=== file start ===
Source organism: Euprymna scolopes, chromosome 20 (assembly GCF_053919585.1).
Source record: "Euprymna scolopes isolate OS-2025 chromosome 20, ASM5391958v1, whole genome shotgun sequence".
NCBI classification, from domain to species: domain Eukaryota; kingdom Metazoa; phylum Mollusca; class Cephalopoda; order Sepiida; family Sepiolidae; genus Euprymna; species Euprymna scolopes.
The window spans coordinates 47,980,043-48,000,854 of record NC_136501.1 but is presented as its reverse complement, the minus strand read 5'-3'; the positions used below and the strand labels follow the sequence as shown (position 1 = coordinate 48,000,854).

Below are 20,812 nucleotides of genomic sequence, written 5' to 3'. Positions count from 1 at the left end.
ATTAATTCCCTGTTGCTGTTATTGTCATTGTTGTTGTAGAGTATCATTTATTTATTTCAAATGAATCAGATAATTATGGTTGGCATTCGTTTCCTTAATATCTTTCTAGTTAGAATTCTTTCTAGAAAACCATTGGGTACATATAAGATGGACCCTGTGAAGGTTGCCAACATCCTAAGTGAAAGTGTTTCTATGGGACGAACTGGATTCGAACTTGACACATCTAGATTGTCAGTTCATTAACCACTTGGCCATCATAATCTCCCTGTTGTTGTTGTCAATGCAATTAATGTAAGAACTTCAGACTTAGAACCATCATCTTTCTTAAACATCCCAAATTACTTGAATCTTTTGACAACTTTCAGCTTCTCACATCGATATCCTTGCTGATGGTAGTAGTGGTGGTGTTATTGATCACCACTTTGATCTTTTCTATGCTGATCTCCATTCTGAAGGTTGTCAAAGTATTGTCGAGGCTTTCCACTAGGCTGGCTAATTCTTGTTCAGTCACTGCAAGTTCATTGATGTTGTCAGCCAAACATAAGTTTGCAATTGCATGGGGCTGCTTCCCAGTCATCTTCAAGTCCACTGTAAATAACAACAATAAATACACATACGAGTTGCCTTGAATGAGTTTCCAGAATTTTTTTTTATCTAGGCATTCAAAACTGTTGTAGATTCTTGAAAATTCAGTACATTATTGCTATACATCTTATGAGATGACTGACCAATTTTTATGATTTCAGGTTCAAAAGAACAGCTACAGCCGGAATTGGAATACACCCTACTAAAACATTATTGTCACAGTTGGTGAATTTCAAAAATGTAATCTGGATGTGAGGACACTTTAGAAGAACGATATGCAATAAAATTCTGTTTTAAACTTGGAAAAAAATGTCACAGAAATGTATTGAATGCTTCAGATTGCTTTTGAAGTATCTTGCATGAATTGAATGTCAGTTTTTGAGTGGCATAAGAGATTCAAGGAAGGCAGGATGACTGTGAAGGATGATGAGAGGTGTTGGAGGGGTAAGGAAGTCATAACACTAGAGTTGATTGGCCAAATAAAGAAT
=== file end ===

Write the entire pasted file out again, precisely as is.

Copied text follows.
Source organism: Euprymna scolopes, chromosome 20 (assembly GCF_053919585.1).
Source record: "Euprymna scolopes isolate OS-2025 chromosome 20, ASM5391958v1, whole genome shotgun sequence".
NCBI classification, from domain to species: domain Eukaryota; kingdom Metazoa; phylum Mollusca; class Cephalopoda; order Sepiida; family Sepiolidae; genus Euprymna; species Euprymna scolopes.
The window spans coordinates 47,980,043-48,000,854 of record NC_136501.1 but is presented as its reverse complement, the minus strand read 5'-3'; the positions used below and the strand labels follow the sequence as shown (position 1 = coordinate 48,000,854).

Below are 20,812 nucleotides of genomic sequence, written 5' to 3'. Positions count from 1 at the left end.
ATTAATTCCCTGTTGCTGTTATTGTCATTGTTGTTGTAGAGTATCATTTATTTATTTCAAATGAATCAGATAATTATGGTTGGCATTCGTTTCCTTAATATCTTTCTAGTTAGAATTCTTTCTAGAAAACCATTGGGTACATATAAGATGGACCCTGTGAAGGTTGCCAACATCCTAAGTGAAAGTGTTTCTATGGGACGAACTGGATTCGAACTTGACACATCTAGATTGTCAGTTCATTAACCACTTGGCCATCATAATCTCCCTGTTGTTGTTGTCAATGCAATTAATGTAAGAACTTCAGACTTAGAACCATCATCTTTCTTAAACATCCCAAATTACTTGAATCTTTTGACAACTTTCAGCTTCTCACATCGATATCCTTGCTGATGGTAGTAGTGGTGGTGTTATTGATCACCACTTTGATCTTTTCTATGCTGATCTCCATTCTGAAGGTTGTCAAAGTATTGTCGAGGCTTTCCACTAGGCTGGCTAATTCTTGTTCAGTCACTGCAAGTTCATTGATGTTGTCAGCCAAACATAAGTTTGCAATTGCATGGGGCTGCTTCCCAGTCATCTTCAAGTCCACTGTAAATAACAACAATAAATACACATACGAGTTGCCTTGAATGAGTTTCCAGAATTTTTTTTTATCTAGGCATTCAAAACTGTTGTAGATTCTTGAAAATTCAGTACATTATTGCTATACATCTTATGAGATGACTGACCAATTTTTATGATTTCAGGTTCAAAAGAACAGCTACAGCCGGAATTGGAATACACCCTACTAAAACATTATTGTCACAGTTGGTGAATTTCAAAAATGTAATCTGGATGTGAGGACACTTTAGAAGAACGATATGCAATAAAATTCTGTTTTAAACTTGGAAAAAAATGTCACAGAAATGTATTGAATGCTTCAGATTGCTTTTGAAGTATCTTGCATGAATTGAATGTCAGTTTTTGAGTGGCATAAGAGATTCAAGGAAGGCAGGATGACTGTGAAGGATGATGAGAGGTGTTGGAGGGGTAAGGAAGTCATAACACTAGAGTTGATTGGCCAAATAAAGAAT